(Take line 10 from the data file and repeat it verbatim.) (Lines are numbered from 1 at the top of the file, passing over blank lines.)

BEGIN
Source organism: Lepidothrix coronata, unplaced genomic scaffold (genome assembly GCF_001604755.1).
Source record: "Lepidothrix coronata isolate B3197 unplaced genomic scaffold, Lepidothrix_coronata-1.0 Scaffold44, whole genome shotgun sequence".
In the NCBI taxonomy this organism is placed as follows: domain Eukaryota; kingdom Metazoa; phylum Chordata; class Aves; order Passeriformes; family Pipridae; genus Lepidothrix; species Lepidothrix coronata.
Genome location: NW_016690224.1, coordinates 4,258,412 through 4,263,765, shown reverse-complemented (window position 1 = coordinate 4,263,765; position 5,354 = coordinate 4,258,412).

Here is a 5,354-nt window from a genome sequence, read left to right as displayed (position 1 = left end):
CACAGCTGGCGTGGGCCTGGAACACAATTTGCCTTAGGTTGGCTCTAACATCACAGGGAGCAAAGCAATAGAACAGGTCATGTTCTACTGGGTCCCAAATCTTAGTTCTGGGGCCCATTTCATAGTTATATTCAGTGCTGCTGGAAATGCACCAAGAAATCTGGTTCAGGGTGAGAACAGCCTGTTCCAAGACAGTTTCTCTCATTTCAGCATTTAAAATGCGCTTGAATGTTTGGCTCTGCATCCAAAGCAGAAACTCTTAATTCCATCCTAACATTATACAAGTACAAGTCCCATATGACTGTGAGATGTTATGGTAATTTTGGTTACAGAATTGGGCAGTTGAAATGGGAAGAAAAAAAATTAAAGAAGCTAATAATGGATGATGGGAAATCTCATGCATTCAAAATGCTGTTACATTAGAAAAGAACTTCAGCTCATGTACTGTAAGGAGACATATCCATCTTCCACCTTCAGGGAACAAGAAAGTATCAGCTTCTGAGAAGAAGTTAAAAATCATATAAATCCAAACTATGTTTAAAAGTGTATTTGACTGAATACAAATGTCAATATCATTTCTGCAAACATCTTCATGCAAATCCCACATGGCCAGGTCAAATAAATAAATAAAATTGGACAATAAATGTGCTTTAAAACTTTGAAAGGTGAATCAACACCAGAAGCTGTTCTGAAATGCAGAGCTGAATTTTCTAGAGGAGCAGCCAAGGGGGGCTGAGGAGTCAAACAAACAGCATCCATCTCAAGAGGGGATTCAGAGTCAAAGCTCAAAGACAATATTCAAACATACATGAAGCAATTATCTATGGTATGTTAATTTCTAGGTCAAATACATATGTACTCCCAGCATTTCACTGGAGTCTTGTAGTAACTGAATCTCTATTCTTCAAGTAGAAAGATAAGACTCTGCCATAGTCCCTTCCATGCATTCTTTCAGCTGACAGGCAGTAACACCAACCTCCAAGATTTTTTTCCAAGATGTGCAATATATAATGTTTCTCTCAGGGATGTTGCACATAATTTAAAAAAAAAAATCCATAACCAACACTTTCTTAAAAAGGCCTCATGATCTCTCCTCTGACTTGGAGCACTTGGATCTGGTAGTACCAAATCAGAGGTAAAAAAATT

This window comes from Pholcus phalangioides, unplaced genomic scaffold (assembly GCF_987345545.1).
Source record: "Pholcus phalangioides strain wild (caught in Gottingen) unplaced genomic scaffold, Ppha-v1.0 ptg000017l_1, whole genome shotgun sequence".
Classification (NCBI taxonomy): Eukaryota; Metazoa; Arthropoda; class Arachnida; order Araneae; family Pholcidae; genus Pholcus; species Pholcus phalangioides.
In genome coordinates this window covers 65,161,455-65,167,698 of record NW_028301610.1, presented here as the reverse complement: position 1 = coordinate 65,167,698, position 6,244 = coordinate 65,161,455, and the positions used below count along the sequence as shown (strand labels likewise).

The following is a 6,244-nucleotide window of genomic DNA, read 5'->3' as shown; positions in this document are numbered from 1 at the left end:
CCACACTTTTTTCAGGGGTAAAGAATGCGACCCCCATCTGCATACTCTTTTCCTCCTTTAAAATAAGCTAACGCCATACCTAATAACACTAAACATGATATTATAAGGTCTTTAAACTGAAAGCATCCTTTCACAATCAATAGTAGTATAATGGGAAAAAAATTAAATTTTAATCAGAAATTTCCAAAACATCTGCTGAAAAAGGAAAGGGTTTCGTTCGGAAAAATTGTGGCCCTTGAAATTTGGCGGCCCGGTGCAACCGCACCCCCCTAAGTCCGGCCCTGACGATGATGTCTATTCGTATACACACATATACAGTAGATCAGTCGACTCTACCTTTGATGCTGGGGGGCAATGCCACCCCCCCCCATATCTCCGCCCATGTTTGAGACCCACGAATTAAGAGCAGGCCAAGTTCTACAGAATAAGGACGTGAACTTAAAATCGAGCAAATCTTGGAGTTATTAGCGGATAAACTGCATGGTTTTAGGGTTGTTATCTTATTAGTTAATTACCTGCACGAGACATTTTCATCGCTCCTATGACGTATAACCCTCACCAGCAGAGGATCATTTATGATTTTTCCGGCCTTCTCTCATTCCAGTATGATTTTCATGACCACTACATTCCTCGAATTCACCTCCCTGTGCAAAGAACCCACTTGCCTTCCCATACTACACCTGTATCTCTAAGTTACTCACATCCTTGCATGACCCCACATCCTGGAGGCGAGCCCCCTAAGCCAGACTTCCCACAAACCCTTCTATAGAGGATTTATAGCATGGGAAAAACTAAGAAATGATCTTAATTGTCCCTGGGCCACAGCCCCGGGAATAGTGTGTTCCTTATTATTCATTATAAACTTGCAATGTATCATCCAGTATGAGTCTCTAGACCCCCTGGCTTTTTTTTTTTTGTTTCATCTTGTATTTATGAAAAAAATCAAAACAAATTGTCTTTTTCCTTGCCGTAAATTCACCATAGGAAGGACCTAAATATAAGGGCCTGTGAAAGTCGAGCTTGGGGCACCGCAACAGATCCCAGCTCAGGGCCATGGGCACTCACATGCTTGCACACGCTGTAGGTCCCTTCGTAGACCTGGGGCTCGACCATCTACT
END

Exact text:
In genome coordinates this window covers 65,161,455-65,167,698 of record NW_028301610.1, presented here as the reverse complement: position 1 = coordinate 65,167,698, position 6,244 = coordinate 65,161,455, and the positions used below count along the sequence as shown (strand labels likewise).